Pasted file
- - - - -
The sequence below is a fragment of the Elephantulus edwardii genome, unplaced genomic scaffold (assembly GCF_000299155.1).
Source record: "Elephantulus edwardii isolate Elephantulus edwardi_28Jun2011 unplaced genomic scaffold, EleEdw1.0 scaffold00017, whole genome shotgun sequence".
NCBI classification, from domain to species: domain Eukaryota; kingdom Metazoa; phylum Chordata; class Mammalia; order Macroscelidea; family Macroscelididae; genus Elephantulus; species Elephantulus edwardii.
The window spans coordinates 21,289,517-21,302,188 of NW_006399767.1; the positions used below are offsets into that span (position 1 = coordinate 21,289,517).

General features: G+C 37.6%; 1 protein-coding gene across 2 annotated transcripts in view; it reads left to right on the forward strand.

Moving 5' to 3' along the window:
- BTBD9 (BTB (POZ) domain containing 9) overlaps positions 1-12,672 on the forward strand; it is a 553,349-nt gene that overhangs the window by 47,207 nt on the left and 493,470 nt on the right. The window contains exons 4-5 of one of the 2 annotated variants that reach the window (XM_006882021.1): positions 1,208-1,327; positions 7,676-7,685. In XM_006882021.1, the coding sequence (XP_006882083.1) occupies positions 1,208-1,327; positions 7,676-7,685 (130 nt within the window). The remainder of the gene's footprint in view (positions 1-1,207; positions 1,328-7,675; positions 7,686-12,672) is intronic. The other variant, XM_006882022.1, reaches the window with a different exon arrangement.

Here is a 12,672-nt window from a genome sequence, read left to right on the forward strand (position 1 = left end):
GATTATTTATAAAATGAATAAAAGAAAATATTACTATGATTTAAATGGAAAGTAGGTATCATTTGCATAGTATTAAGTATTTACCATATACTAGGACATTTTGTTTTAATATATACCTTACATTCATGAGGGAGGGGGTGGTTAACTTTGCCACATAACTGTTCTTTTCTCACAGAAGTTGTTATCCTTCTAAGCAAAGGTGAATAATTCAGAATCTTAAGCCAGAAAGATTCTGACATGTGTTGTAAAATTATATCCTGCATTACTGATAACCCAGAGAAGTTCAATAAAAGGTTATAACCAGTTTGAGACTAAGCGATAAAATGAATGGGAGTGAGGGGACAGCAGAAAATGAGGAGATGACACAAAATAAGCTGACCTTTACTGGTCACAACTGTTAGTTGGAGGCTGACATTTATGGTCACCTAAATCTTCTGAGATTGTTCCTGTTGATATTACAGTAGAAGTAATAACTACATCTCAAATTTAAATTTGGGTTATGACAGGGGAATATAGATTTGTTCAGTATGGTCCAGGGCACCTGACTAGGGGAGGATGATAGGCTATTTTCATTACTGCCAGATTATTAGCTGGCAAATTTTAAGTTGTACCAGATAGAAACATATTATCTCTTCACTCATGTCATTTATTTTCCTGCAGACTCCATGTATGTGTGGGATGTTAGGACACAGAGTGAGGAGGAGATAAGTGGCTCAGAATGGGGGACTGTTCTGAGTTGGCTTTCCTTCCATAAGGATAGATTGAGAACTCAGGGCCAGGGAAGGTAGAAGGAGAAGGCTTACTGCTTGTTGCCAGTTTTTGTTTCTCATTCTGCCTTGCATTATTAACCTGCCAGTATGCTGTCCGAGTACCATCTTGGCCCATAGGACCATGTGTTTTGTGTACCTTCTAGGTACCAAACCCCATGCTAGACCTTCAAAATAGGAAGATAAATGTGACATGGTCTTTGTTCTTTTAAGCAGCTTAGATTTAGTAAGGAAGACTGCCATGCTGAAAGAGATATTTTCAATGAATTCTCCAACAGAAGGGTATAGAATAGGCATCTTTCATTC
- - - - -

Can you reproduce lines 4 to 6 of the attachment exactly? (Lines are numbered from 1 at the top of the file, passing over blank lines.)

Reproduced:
The window spans coordinates 21,289,517-21,302,188 of NW_006399767.1; the positions used below are offsets into that span (position 1 = coordinate 21,289,517).

General features: G+C 37.6%; 1 protein-coding gene across 2 annotated transcripts in view; it reads left to right on the forward strand.

Moving 5' to 3' along the window: